Living overseas, you get thinking about being an American – the implications of being someone born under the red, white, and blue. Introducing yourself to others as “American” carries with it a certain perceived identity, one of political brashness and backyard barbecues, freedom and a complete lack of respect for the game of soccer (or “football”). But all of this comes with an assumption that I, as an individual, understood what life was like for all Americans. If someone talked about downing anju alongside soju at a norebang karaoke bar, or munching on some lengua and sipping horchata at their daughter’s quinceañera, I would have never associated such things with America.But this is the American reality for a vast number of people, especially in New York City, where nearly 40% of the population was born outside of the United States. And nowhere is this more apparent than in the city’s eclectic ethnic grocery stores.
Currently, I reside in a Russian neighborhood (that has thankfully remained untouched by the “gentrification” of the nefarious hipster epidemic). While walking around the other day, I entered a shop called “Gorbachev’s Meats.” My assumption was that I’d be able to buy some chicken thighs to fry up into my famous quesadillas. My assumption was wrong. For meat I had three choices: veal neck, a mystery carcass whose description was written in rubbed out sharpie, or one of their seventeen different types of sausage. Canned goods in the store were unidentifiable, containing what could have as easily been stirred peaches as dried snails, and the cheese existed only in goat variety.
This is true city-wide. Head down to Chinatown (or Queens, the true Chinatown) and be bombarded with baby bok choy and tentacled sea creatures sitting in kiddie pools on the side of the road. Swing by one of midtown’s Indian market and marvel at their selection of four thousand types of lentils. Sure, for the white-bred, suburban dwelling denizen it seems a little bizarre, but when you learn that 40% of America’s most iconic city began their life somewhere foreign, you have to start to grapple with the fact that pho and tabouli are as American as apple pie. After all, everybody’s gotta eat.
Which leads us to the task at hand.
Week 6: Absolute Bagels
Perhaps more than any other food, bagels are the quintessential New York food. Although they were invented by the Polish for something to eat during Lent (no joke), they are now most famously an American institution (we spend about a billion dollars on bagels annually). A staple of my breakfast for quite some time, I originally considered making the “New York Sandwich Project” the “New York Bagel Project,” but figured there just wasn’t enough versatility to go around.
The beauty of bagels is that bagels transcend race, ethnicity, and creed. When I’m trying to get down on some righteous jerk chicken, I want a Jamaican at the chef’s helm. If I want some bomb Sichuanese cuisine, I pray there’s someone Chinese in the kitchen. But, bagels are the great equalizer. It doesn’t matter where you’re from; everybody has the potential to make this yeasted wheat dough well. Such things are easier said than done though, and New York is rotten with shoddy, dried-out, overly-salted, tiny, pathetic excuses for bagels. So I did a little research, seeking out the “BEST BAGEL IN NEW YORK CITY.” On my quest for this holy grail of bread product, I was led to an Upper West Side locale named Absolute Bagels, the city’s premiere bagel joint as voted by Yelp.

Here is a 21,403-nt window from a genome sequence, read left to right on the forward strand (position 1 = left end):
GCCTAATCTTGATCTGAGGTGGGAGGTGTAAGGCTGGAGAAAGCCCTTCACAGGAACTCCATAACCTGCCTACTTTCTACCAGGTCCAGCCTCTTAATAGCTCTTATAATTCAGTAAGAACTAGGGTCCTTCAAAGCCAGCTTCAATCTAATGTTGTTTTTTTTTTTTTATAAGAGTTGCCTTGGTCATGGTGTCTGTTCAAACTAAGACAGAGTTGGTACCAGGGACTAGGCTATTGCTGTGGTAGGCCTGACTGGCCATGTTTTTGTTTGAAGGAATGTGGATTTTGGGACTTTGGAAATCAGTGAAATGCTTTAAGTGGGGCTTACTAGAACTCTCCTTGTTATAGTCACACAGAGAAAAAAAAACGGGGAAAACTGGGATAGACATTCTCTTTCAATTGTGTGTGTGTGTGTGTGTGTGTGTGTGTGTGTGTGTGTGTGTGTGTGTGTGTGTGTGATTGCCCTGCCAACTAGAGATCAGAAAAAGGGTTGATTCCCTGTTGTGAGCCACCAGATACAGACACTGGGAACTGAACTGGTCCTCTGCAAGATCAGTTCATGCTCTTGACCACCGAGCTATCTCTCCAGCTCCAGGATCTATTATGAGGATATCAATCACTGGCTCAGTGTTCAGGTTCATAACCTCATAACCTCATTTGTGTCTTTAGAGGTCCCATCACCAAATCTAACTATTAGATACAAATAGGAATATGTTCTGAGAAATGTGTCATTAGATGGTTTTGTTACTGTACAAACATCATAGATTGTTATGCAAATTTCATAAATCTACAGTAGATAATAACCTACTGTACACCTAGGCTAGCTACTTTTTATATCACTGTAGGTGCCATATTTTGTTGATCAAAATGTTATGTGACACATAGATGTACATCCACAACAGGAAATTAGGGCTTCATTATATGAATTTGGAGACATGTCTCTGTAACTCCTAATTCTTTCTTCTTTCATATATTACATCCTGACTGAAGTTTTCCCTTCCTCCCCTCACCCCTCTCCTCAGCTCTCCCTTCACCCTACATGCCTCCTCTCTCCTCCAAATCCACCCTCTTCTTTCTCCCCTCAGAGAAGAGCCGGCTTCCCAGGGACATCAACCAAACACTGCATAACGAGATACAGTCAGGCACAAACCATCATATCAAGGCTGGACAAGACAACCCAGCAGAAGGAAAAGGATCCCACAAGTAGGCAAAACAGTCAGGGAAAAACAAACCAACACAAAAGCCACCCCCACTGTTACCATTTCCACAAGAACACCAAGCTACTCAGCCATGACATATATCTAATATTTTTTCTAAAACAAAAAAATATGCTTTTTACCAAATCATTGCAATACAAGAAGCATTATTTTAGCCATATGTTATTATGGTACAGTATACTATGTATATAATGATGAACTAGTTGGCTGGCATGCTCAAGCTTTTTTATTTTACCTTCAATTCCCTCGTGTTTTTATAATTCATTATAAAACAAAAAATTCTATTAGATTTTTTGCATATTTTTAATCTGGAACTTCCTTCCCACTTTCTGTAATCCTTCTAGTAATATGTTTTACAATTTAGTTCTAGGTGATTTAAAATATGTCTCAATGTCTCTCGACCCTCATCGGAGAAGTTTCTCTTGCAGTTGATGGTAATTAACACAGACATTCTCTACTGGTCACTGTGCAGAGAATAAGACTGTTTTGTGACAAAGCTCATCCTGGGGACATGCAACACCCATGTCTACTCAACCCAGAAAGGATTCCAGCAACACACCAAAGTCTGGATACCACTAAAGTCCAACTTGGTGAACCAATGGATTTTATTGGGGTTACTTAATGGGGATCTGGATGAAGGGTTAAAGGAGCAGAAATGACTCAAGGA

Some of you may be saying to yourselves, “even if such a bagel exists, who is this man to judge it?” I understand, your doubts have credence; I am neither a native New Yorker nor an accomplished epicurean. But someone has to be brave and venture into the unknown, and it might as well be me.
I entered the eatery with my own, humble palate, and proceeded to explore. Run by a Thai family, it’s the only bagel establishment I’ve seen that also features Thai Iced Tea (which, if you’ve never experienced, is worth the trip alone).The ambiance is underwhelming, dull overhead lights and ice-cold employees, but these things are not hard to look past once you arrive at the cream cheese display. The sheer number of choices puts Absolute Bagels on another level. Among some of the jaw-droppers were: apple cinnamon cream cheese made with fresh apples daily, spicy jalapeno-infused cream cheese, and, for the non-Kosher patron, bacon and cheddar cream cheese (with massive chunks of both).
Using the tools at my disposal, I created a bagel sandwich combination special for this visit: an everything bagel, smothered in jalapeno cream cheese, fresh tomatoes, and piled with smoked salmon. I call it the “Follox.” It might not be everyone’s cup of tea, but it helped me to objectively benchmark this bagel joint against all others.
The Follox maintained a fantastic balance, spicy and rich and savory and refreshing all at the right times, and never too much of any of the above. Truly, a quality bagel experience and worthy of a trip. But best bagel in New York?
No. It was among the best bagels I have had, which was good enough for me. That, and Absolute features the best cream cheese game in town.
But it got me thinking that, perhaps, there is no objectively best bagel in New York City. Perhaps it is an existential preference, like the way we all view our American identity. Perhaps it’s something about the circular shape of these doughy delights, how our lives move in cycles, as we circle around that massive fiery circle in the sky, trying to understand our lives on our great big blue circle. Or perhaps I just took way too many English courses in college and have way too much time to think about baked goods.